Originally posted on https://www.crowsurvival.com/boondocking/
One of the pleasures of camping is experiencing nature, as well as quiet, in unfamiliar surroundings. While camping at campgrounds allows you to experience some of that, for some campers that may not be quite rustic or simple enough.
For those who would like to camp at a camping ground without hookups, they can do what is called dry camping. A step further from that is boondocking.
Those who are boondocking are camping, without any hookups at all. The government term for this sort of camping is “dispersed camping,” which makes sense because it is camping that is spread out from the typically established area.
Although typically boondocking takes place on undeveloped land, its general definition simply means that you are camping without hookups on land that is not established as even the most basic campsite, and so this can also mean camping in your camper, with the permission of a property owner, in a store parking lot or on their private land.
Although boondocking means that you will go without simple camping amenities, it also allows you unique experiences, as well as sights and locations not typically experienced otherwise. You may be able to experience what true peace and quiet means, as well as stay put and quiet enough for a long span of time to experience wildlife and the world of nature going on around you.
Boondocking may not be for everyone, but it might be something that you want to give a try at least once.
If the field is untouched and open, and could certainly fit your camper/RV, this does not mean that the field is open for boondocking. It is important to know whose land you are on, whether that be a private owner, a national park, or a retail facility so that you can get the appropriate permission, and also any specific instructions from the owner.
For example, there may be an area that the owner would prefer boondocking take place, and they will direct you there. Although you would still be out of the way, sometimes it is preferred by an owner that areas of use are rotated, so as to keep an area from being overused.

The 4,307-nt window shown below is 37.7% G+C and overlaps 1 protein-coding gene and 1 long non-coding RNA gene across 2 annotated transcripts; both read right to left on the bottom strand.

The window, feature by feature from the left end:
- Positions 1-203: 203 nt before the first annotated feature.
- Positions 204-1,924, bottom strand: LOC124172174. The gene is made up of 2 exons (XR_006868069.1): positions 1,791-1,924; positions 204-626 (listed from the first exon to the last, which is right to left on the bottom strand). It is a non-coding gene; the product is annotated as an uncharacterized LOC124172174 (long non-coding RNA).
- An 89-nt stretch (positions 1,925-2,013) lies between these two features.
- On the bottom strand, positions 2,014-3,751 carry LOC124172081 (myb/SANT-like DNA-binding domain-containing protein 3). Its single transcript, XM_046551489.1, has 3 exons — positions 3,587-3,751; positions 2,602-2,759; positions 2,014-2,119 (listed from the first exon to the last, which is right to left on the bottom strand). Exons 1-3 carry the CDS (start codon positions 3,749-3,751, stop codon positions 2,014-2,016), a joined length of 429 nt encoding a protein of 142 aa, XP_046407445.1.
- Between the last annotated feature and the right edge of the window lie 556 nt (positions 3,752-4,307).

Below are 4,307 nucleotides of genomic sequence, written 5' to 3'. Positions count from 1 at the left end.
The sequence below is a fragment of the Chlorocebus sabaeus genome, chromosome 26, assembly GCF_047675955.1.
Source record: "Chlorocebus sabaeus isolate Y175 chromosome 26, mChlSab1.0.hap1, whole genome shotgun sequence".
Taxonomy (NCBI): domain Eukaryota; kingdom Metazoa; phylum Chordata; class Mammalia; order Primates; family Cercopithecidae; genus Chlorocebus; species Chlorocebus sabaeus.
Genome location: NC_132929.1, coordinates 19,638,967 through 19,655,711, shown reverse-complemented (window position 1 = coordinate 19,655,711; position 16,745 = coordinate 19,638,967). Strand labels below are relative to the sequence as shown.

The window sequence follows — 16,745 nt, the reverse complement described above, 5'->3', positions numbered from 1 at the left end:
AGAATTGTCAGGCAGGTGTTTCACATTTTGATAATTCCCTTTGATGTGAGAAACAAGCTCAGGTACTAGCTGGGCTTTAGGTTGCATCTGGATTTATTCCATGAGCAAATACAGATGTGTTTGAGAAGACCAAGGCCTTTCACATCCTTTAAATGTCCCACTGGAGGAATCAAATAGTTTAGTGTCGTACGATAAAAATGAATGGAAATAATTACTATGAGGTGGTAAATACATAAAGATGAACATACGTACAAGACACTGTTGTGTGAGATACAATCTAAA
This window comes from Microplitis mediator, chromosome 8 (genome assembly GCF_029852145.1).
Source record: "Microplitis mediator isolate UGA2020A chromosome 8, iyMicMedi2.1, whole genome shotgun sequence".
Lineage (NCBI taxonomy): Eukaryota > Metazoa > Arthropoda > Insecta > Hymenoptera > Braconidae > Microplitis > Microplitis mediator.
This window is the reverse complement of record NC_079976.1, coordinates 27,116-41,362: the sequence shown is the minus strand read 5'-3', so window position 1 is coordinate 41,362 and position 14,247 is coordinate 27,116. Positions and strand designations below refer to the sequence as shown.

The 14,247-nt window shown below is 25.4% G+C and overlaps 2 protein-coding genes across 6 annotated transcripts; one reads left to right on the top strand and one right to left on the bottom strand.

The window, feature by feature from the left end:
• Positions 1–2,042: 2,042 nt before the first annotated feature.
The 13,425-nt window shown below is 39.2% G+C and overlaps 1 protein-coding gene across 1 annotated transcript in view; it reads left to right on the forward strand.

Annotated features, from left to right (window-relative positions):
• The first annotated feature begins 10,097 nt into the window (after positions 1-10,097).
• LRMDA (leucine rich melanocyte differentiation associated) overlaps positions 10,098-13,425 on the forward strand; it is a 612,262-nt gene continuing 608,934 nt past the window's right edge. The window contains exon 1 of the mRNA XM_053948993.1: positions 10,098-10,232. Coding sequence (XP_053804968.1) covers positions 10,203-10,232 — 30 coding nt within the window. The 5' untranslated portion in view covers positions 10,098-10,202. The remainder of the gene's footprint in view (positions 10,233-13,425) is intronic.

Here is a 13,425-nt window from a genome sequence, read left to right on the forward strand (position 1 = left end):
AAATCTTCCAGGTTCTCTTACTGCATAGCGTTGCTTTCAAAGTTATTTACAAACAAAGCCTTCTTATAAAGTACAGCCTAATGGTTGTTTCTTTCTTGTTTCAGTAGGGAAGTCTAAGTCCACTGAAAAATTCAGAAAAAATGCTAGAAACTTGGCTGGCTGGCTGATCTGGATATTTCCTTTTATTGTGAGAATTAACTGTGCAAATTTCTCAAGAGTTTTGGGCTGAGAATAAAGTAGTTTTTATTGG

If you are in a town and are interested in street parking, there may be a designated place for that, or there may or may not be ordinances allowing or disallowing you to do so. It is recommended that you check possible locations for boondocking along your route ahead of time.
Even if you do not plan on staying in a location, knowing that you have the ability to, or where you would be permitted to stay, is a load off your mind if plans change and you have to stop early along with your route.
If you were to arrive at a town outside of regular business hours, and you would not be sure if that area has an ordinance, it would not be fun to find this out when you receive a ticket from a law enforcement officer.
This is yet another area where a bit of extra time, and a little checking, goes a long way. In general, a little planning ahead will help you out in keeping everything legal, asking any questions that you may have and getting those answers, and then having even more peace in your heart as you begin your boondocking experience. Knowing that you have permission, are welcome on your site, and do not have to worry about any legal issues.
I think the best place to start here is to trust your instincts. Even if you have gotten permission to be on a site, or are doing legal street parking, and you feel as though you might be in danger where you are located, or something seems not to be quite right, the smartest idea is to listen to yourself and relocate to a spot that feels better for you.
It could be the location, it could be other people in the area, but whatever does not settle right with you should not be ignored. It is far better just to pack things up and find a location that feels better to you.
Being in a spot that is not a designated campsite, possibly out in a rustic part of the wilderness, comes with its own considerations, as well. It is important to note that although you may be in a permissible spot, you are still out in an undeveloped spot, largely, or entirely, on your own.
One of the biggest points of boondocking in nature is being on your own, and the peace and tranquility that comes with that distance away from most other people. This can be a beautiful thing, but planning for the “just in case” is smart here. It is helpful to make sure that you have some form of communication if things were to go badly and you needed to reach out to the outside world.
Weather also needs to be considered when picking a campsite, especially if it is particularly rustic. For example, if a forest fire were to flare-up, although the forest rangers may have some idea where most boondockers go, they also may not know that you are there, or have the time or a way to notify you if danger were to arise. So a little extra heads-up if you are boondocking and storms are in the forecast would be wise.
If you are entering a park, you can also ask at the ranger station, or something similar, to be updated on the latest weather information as you arrive. Sometimes those at the ranger station have access to more than you do. You can also get suggestions for boondocking areas, and, as a bonus, your talking to them makes your existence known in the park.